“Then I lay in the woods close to the house, waiting for the night to come before I started away. As I lay there, I saw a Negro woman come out from the house carrying with her a small white child and she put the child under a tree.

“I crept a little closer. I looked at that child. I thought that I would take a scalp and go back to the Cheyennes with a white scalp and the great horses. So when the woman went away, I went to the infant. It was not afraid, Thunder Moon. It lifted up its hands to me. I could not help picking it up and carrying it away with me. I said that the Sky People knew that I wanted fast horses and a son, and they had led me where I could find both. I carried the child away. I was hunted for many days by the white men. But at last I came to the open country, and then nothing could keep me from winning that race, for the chestnuts were working under me. That is the story, Thunder Moon. You know how you have grown up in my teepee. My blood is not your blood. My thoughts are not your thoughts. I am Suhtai and you are not. But a place is in my heart for you. Tell me if there is a place in yours for me?”

“Hear me, Sky People!” cried Thunder Moon enthusiastically. “I know that you brought me into the plains so that I could live with your chosen race. As for my real father and mother, they were nothing to me. I only know the lodge of Big Hard Face. Therefore I never. . . .”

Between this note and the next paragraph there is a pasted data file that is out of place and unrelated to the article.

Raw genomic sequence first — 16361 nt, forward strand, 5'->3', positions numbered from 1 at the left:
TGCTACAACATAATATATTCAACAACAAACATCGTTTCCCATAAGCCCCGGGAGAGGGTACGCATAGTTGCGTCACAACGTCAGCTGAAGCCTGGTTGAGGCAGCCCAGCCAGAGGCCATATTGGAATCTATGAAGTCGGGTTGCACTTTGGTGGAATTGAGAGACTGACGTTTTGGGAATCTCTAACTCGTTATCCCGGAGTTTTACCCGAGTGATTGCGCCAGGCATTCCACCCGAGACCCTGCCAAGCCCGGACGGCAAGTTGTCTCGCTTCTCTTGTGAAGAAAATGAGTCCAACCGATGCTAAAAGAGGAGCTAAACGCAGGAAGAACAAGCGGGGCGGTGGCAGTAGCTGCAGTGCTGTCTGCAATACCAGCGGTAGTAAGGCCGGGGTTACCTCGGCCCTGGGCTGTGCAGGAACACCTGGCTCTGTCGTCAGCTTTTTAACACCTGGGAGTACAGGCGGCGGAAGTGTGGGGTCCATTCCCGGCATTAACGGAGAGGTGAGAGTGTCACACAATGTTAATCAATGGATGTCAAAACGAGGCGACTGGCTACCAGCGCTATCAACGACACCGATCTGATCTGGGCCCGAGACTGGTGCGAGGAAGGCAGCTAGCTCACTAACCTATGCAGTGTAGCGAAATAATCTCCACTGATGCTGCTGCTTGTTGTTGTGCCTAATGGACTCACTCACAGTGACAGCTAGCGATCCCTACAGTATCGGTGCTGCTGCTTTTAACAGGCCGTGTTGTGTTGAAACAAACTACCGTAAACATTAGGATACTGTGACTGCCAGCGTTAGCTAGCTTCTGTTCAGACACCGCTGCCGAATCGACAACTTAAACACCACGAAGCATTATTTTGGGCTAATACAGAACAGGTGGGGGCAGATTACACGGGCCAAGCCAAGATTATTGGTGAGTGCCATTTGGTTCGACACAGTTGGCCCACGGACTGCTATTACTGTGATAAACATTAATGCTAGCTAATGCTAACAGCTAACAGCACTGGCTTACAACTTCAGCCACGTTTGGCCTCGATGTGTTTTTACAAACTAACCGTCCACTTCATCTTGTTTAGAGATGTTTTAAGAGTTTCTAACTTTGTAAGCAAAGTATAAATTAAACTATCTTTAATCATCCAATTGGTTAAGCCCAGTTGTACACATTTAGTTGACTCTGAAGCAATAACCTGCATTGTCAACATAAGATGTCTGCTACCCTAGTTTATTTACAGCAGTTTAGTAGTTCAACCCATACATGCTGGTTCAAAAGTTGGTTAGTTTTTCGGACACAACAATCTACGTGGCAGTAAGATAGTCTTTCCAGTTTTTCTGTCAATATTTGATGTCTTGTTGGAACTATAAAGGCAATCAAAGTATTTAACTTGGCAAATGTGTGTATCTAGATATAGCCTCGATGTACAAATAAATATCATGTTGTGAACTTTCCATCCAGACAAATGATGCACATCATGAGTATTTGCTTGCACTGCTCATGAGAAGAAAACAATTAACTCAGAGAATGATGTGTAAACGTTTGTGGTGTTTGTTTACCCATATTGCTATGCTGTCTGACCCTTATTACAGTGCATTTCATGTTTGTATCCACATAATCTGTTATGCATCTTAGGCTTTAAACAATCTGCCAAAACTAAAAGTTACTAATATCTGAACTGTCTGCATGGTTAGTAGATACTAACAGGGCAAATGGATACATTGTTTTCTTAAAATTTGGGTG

“Speak slowly!” said the wise old brave. “There is nothing so easily broken as a promise which a man does not want to keep. If you have not seen your father and your mother, nevertheless they have seen you. If you have forgotten them, they have not forgotten you.”

“What do you mean?” asked Thunder Moon, much disturbed.

“Tarawa has heed of the white man and the black, as well as of the red,” declared the old chief. “So he has knowledge of you here and, of course, he has had knowledge of the sorrow of your father and your mother.”

Thunder Moon fell into a great trouble, but at last he said hurriedly: “I shall tell you. If they have not forgotten me, then they are dead. I do not feel them calling to my heart.”

“You will hear them afterward,” said the chief. “Now you are too full of trouble because of the woman. Because of her, you will have more troubles still. Now let us go home, Thunder Moon. Still for a little time my lodge is your lodge, and my home is your home. Afterward, you will begin to turn to your own people. Ah, and I have been like a fool. If one clips the wing of an eagle, still the feathers will grow again.”

To this Thunder Moon began an emotional protest that he never would leave the lodge of his foster father, and that to the end of his life he would be true to him and remain.

Big Hard Face cut him short, saying bluntly: “I am old, and old men love to talk much, but not to listen.”

So they walked on in silence, and Big Hard Face went slower and slower till it seemed as though he were changing his mind with every step that he made.

“Go slowly, go slowly,” said the chief. “I am not a boy. I am not a young buck. I am very old.”

When they came to the edge of the camp, Big Hard Face declared that he wished to walk to see a friend, and he added bitterly to his foster son: “Besides, you’ll want to go off by yourself and think of this thing . . . and how you came from strange people . . . and how quickly you can go to see their faces. At least, you will want to run to see the woman.”